• Diagnosis and treatment of sacroiliac joint region pain in horses

      Stack, John David; Harley, Jessica (Mark Allen Group, 2021-07-02)
      The sacroiliac joint and pain deriving from this complex region remains poorly understood in horses, although our understanding grows as the body of literature grows. A deeper understanding can be derived from the richer body of literature in human sacroiliac joint pain as the disease processes and biomechanics appear similar in both species. A highly specific and sensitive diagnostic test for this condition does not exist, so equine clinicians have to make presumptive diagnosis based on presenting signs, findings of clinical examination, diagnostic imaging and the response to blocking of the sacroiliac joint region. Many horses with sacroiliac joint region pain have concurrent orthopaedic injury or disease. Treatment is largely based on fundamentals, anecdotal evidence and translation of non-surgical techniques used in humans. Treatment for other orthopaedic conditions can conflict with rehabilitation for sacroiliac joint region pain, necessitating compromise.
    • Synthesis of health promotion concepts in children's palliative care

      Bennett, Virginia; Hain, Richard; Pritchard, Aaron W; Noyes, Jane (Mark Allen Group, 2021-12-02)
      Background: Palliative care improves the health of children with a life-limiting condition and appears to draw implicitly on concepts shared with a model of health promotion. However, to date there has been no scrutiny about how this relationship may shape understanding about children's palliative care. Aim: To explore the influence of health promoting concepts on children's palliative care models, policies and guidelines. Data sources: Health and social care databases were searched for policies, models and guidelines published between 2000–2018. Additional searches of professional national and international healthcare websites, children's palliative care charities and UK and Ireland government websites were conducted. Methods: A best fit framework synthesis was used. Findings: A total of 55 policies and guidelines were reviewed for the framework synthesis. Eight themes were generated: (1) health promoting children's palliative care policy and guidelines; (2) planning ahead; (3) creating a supportive environment; (4) enabling coping and independence; (5) reorienting children's palliative care sectors; (6) the lengthening trajectory of need for support; (7) strengthening community engagement in children's palliative care; and (8) quality of life and value-based ideologies. Conclusion: The best fit framework synthesis confirmed a conceptual relationship between children's palliative care and health promotion. This is captured in a new model that will extend professionals' understanding.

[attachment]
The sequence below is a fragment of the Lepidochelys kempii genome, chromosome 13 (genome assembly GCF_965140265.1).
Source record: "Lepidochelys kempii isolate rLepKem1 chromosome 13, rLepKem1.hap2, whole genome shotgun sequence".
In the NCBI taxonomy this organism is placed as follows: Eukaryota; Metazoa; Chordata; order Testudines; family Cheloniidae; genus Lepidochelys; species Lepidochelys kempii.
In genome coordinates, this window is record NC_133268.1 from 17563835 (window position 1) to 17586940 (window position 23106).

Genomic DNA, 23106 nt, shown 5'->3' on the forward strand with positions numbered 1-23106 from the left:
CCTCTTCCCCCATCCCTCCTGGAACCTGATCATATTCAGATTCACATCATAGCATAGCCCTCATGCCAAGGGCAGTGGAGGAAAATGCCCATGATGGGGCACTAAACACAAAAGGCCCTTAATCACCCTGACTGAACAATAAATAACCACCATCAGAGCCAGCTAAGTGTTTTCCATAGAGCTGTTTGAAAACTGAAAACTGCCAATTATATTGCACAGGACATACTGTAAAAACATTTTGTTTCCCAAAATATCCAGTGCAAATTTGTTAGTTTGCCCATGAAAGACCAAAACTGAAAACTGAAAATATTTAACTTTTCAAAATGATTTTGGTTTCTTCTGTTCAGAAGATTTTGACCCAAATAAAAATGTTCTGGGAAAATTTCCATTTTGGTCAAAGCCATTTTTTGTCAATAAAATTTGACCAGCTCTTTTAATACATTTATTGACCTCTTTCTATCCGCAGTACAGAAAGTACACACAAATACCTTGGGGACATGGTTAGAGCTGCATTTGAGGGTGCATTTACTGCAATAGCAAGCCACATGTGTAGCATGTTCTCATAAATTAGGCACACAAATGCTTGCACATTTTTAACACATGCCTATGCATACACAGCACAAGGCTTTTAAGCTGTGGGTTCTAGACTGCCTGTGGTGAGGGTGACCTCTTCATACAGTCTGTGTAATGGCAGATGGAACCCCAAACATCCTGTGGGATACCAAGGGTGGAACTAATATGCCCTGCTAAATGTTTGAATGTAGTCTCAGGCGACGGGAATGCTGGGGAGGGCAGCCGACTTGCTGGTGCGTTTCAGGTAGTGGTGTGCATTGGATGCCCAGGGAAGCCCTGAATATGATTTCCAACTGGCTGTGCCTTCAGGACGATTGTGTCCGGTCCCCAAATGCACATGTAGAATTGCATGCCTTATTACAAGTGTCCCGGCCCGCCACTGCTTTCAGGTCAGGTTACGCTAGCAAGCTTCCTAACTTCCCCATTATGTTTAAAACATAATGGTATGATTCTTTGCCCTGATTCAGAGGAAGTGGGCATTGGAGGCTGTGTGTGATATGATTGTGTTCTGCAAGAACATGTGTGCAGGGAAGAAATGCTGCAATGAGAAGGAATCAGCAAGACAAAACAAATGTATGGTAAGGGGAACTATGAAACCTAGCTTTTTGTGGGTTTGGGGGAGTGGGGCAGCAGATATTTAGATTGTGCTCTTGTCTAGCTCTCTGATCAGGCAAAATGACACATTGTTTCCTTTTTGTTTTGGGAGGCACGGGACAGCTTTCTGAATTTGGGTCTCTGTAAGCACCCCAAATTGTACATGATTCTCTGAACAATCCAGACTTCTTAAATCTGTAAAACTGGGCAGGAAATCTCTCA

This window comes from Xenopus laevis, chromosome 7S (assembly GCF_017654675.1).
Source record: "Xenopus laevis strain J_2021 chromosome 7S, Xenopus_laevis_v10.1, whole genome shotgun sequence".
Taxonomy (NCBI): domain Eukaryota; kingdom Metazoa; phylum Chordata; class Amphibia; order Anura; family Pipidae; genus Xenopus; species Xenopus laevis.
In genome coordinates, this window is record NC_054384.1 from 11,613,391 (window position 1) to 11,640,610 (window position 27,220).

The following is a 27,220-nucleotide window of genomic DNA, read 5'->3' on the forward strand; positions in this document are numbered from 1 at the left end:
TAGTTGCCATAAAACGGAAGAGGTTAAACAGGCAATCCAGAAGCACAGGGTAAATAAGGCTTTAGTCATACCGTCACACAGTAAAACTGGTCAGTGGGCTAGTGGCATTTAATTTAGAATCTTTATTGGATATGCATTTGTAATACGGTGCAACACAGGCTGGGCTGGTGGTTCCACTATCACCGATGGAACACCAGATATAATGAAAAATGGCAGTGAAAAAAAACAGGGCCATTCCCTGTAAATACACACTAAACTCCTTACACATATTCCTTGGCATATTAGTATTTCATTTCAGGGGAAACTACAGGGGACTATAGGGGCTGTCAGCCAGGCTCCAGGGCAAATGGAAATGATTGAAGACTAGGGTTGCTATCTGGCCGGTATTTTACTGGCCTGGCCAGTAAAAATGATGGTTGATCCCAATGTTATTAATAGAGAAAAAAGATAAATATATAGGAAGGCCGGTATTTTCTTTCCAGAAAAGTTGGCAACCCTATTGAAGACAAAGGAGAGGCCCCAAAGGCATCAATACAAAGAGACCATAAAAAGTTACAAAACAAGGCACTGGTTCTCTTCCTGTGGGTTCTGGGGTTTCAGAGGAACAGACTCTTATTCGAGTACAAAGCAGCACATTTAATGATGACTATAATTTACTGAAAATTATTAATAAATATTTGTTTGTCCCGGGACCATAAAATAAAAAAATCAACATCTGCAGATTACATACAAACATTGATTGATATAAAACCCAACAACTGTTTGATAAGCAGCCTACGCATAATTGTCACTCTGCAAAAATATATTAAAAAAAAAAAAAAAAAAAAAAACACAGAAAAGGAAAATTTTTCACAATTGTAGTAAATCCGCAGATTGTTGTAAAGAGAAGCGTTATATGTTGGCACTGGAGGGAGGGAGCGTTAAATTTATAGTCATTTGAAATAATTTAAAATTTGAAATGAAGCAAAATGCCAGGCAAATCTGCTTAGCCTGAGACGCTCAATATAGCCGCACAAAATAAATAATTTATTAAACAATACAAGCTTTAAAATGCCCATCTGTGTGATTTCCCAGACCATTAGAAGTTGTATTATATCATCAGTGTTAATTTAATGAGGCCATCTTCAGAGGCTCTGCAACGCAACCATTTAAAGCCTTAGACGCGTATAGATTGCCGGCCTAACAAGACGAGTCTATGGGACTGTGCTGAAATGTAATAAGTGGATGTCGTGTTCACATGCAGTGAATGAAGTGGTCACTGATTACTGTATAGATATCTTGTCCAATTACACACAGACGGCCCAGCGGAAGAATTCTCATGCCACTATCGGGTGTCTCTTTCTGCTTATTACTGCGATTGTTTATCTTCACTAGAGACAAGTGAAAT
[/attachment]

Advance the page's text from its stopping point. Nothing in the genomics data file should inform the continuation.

• The supervisor conundrum

      Knight, Kate H; Leigh, Jacqueline; Whaley, Victoria; Rabie, Gay; Matthews, Marie; Doyle, Kate (Mark Allen Group, 2021-11-11)
    • Virtual reality training in cardiopulmonary resuscitation in schools

      Rees, Nigel; Beever, Lee; Vaughan, Neil; Powell, Carl; Fletcher, Adam; John, Nigel (Mark Allen Group, 2021-09-02)
      The UK average survival rate from out of hospital cardiac arrest (OHCA) is 8.6%, which is significantly lower than in comparable countries where survival rates can exceed 20%. A cardiac arrest victim is two to four times more likely to survive OHCA with bystander cardiopulmonary resuscitation (CPR). Mandatory teaching of CPR in schools is an effective way, endorsed by the World Health Organization, to train the entire population and improve the bystander CPR rate. Despite this, as with other UK home nations, there is significant variation in provision of CPR training within schools in Wales. Virtual reality (VR) technology offers an accessible, immersive way to teach CPR skills to schoolchildren. Computer scientists at the University of Chester and the Welsh Ambulance Services NHS Trust developed Virtual Cardio Pulmonary Resuscitation (VCPR), which can be used to teach children CPR skills. There were three stages: identifying requirements and specifications; development of a prototype; and management—development of software, further funding and exploring opportunities for commercialisation.